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Hi everyone,

I think that the article is spot on with the errors and if anyone has built a valuation model from Copeland's Valuation book should be aware of most those issues. Errors 1, 2, & 4 are joined at the hip. I would argue that another egregious error not mentioned but deserves top honors is the error of not normalizing earnings. I think Philip does a good job of making sure the cyclical nature of the business is taken into account. This is also one of Graham's big warnings.

Anyway, I put together a spreadsheet to try and show this with Jim's FORM analysis. I wish the analysis was put on the open boards so everyone could take advantage of it :((Or link to one that is available like the Garmin analysis - but I digress).

So here we go with some data points:
Year                    2006     2007     2008     2009     2010            Terminal     Terminal (ALT)
51,715 69,297 92,859 124,431 166,737 171,739 171,739
FCF 29,705 43,332 57,318 76,806 102,921 106,009 161,926
IC Investment 22,010 25,965 35,541 47,625 63,816 65,730 9,814

Beginning IC 132,487 154,497 180,462 216,003 263,628 327,444 327,444
Ending IC 154,497 180,462 216,003 263,628 327,444 393,174 337,258

ROIC (average beg+end) 36.04% 41.38% 46.84% 51.89% 56.42% 43.68% 50.92%
ROIC (beginning) 39.03% 44.85% 51.46% 57.61% 63.25% 52.45% 52.45%

IC Growth 16.61% 16.81% 19.69% 22.05% 24.21% 20.07% 3.00%
IC Reinvestment 42.56% 37.47% 38.27% 38.27% 38.27% 38.27% 5.71%

Terminal Value 1,247,160 1,905,007

And the calculation of invested capital (my calculation) which is needed to generate the ROIC numbers:
Beginning IC Calculation

Operating Cash @ 5% Rev 11,874
Excess Cash 199,734

Non-Cash Working Capital
Current Assets 80,936
Current Liabilities 60,434
Non-Cash Working Capital 20,502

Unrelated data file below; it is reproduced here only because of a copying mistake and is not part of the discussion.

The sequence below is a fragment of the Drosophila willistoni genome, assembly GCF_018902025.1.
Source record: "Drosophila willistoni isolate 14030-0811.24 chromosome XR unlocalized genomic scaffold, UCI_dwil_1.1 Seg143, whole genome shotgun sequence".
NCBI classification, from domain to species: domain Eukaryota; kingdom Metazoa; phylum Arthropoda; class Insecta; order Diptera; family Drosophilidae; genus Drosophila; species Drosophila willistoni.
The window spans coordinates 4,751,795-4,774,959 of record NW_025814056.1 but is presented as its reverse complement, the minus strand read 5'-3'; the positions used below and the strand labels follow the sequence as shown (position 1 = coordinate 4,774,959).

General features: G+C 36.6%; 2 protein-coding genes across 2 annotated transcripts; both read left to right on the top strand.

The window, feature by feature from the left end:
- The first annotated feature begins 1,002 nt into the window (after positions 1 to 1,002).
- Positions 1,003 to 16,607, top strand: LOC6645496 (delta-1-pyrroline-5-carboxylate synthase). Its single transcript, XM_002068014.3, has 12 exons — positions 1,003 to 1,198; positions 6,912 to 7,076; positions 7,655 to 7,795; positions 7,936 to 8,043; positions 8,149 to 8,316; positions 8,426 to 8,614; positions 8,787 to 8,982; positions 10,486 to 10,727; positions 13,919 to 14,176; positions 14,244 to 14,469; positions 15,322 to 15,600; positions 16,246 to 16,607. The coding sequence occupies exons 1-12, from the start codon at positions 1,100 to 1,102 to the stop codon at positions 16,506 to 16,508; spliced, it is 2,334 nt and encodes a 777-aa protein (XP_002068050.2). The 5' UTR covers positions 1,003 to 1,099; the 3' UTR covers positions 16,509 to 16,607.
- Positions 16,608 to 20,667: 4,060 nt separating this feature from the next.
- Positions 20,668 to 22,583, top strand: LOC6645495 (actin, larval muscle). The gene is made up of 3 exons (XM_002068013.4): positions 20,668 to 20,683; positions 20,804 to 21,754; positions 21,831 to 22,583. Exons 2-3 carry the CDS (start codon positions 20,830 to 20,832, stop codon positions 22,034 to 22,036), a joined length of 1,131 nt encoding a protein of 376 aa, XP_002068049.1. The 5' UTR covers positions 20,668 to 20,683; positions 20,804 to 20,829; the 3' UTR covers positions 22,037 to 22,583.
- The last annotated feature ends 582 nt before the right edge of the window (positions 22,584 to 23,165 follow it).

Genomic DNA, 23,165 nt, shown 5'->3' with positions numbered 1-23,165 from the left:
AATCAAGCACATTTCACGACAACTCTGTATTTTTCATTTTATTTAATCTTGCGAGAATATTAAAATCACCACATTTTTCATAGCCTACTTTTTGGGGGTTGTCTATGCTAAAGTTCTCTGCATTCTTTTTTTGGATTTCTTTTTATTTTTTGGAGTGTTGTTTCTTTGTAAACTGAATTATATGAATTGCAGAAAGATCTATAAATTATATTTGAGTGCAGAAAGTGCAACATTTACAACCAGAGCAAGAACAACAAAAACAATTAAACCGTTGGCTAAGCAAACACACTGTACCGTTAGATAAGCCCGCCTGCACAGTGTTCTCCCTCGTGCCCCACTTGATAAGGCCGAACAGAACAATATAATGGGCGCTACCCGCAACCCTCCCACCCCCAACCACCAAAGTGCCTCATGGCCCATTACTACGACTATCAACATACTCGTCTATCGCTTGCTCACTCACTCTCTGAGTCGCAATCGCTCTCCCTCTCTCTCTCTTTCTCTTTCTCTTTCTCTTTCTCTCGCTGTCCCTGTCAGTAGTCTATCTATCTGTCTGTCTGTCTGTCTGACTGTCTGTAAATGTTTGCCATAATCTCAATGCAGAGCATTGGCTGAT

Net PP&E 81,588
Other Assets net of Liabilities 1,841

Invested Capital
Operating Cash 11,874
Non-Cash Working Capital 20,502
Net PP&E 81,588
Other Assets net of Liabilities 1,841
Invested Capital 115,805

Operating Leases 16682
Invested Capital adj 132,487

Research & Development ???

I provided an alternative Terminal Value to compensate for error 2. However the best way to deal with not generating an error 2 is by extending the forecast enough to stabilize the earnings and returns on capital (error 1). Its hard to rationalize generating a terminal value based on stable earnings off a year when revenues were growing at 30%. You can see the problem by looking at the assume IC growth in the terminal value which is too high.

If you look at the calculated ROIC's, based on my invested capital calculations, they are increasing through the forecasted years and result in a terminal value calculation implying FORM will earn 52% on invested capital forever. This actually could happen if FORM refuses to lower margins to continue growth. That would be the rational behind my terminal value alternative calculation. That example can be found today with many high ROIC companies facing future low growth prospects.

So that's how I would review the potential errors found in the FORM analysis as discussed by Mauboussin. Glad you asked huh? Sheesh. Hey but I gave an alternative TV which would make it less overvalued :)))


While I am at it, there is one paragraph at the end of the error 2 discussion that I disagree with, at least in how I am interpreting Mauboussin.

Maouboussin writes:

Most DCF models fail the economically sound and transparent test because of poor structure: the explicit forecast periods are too short and the continuing value estimates carry too much value. An investor should have a clear handle on the economic assumptions or implications behind whatever continuing value approach they choose.

A single stage DCF is in effect one big terminal value calculation. Therefore technically a calculation isn't "wrong" if its terminal value is larger than the explicit cash flows because we know that a single stage DCF is perfectly fine structure for a mature slow grower. Further to correct error 2 most of the time the terminal value will increase as growth expenditures are reduced which I showed in the alternative terminal value calculation. So its not so much the time horizon itself but the implications in growth expenditures and operating margins built into the terminal value that fail the "economically sound" test.

Geez - what an opinion.

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